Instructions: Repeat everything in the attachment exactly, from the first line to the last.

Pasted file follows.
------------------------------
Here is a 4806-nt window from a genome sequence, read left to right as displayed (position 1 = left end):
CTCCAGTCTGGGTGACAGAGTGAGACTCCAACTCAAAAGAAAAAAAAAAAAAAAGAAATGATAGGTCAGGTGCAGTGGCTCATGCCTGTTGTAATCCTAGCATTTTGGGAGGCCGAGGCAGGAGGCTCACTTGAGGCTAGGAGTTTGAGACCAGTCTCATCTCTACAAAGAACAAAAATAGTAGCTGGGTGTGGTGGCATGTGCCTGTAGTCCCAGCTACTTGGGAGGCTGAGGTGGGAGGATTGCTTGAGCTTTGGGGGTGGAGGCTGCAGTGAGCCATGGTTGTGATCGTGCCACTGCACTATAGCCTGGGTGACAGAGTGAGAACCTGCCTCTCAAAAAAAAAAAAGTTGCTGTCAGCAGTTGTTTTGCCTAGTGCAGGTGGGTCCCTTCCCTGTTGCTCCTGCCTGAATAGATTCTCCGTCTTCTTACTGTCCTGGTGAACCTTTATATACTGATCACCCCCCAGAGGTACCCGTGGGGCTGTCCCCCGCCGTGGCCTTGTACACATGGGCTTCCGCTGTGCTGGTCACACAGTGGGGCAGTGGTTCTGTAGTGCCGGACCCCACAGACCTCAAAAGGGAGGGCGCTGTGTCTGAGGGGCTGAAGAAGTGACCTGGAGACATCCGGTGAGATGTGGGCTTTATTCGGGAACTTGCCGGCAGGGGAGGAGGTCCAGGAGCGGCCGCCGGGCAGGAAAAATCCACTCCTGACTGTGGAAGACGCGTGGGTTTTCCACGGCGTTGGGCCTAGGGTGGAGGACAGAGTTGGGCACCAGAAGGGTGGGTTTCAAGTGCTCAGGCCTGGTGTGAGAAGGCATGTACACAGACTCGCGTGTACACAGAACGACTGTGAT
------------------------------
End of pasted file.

Here is a 4806-nt window from a genome sequence, read left to right as displayed (position 1 = left end):
CTCCAGTCTGGGTGACAGAGTGAGACTCCAACTCAAAAGAAAAAAAAAAAAAAAGAAATGATAGGTCAGGTGCAGTGGCTCATGCCTGTTGTAATCCTAGCATTTTGGGAGGCCGAGGCAGGAGGCTCACTTGAGGCTAGGAGTTTGAGACCAGTCTCATCTCTACAAAGAACAAAAATAGTAGCTGGGTGTGGTGGCATGTGCCTGTAGTCCCAGCTACTTGGGAGGCTGAGGTGGGAGGATTGCTTGAGCTTTGGGGGTGGAGGCTGCAGTGAGCCATGGTTGTGATCGTGCCACTGCACTATAGCCTGGGTGACAGAGTGAGAACCTGCCTCTCAAAAAAAAAAAAGTTGCTGTCAGCAGTTGTTTTGCCTAGTGCAGGTGGGTCCCTTCCCTGTTGCTCCTGCCTGAATAGATTCTCCGTCTTCTTACTGTCCTGGTGAACCTTTATATACTGATCACCCCCCAGAGGTACCCGTGGGGCTGTCCCCCGCCGTGGCCTTGTACACATGGGCTTCCGCTGTGCTGGTCACACAGTGGGGCAGTGGTTCTGTAGTGCCGGACCCCACAGACCTCAAAAGGGAGGGCGCTGTGTCTGAGGGGCTGAAGAAGTGACCTGGAGACATCCGGTGAGATGTGGGCTTTATTCGGGAACTTGCCGGCAGGGGAGGAGGTCCAGGAGCGGCCGCCGGGCAGGAAAAATCCACTCCTGACTGTGGAAGACGCGTGGGTTTTCCACGGCGTTGGGCCTAGGGTGGAGGACAGAGTTGGGCACCAGAAGGGTGGGTTTCAAGTGCTCAGGCCTGGTGTGAGAAGGCATGTACACAGACTCGCGTGTACACAGAACGACTGTGAT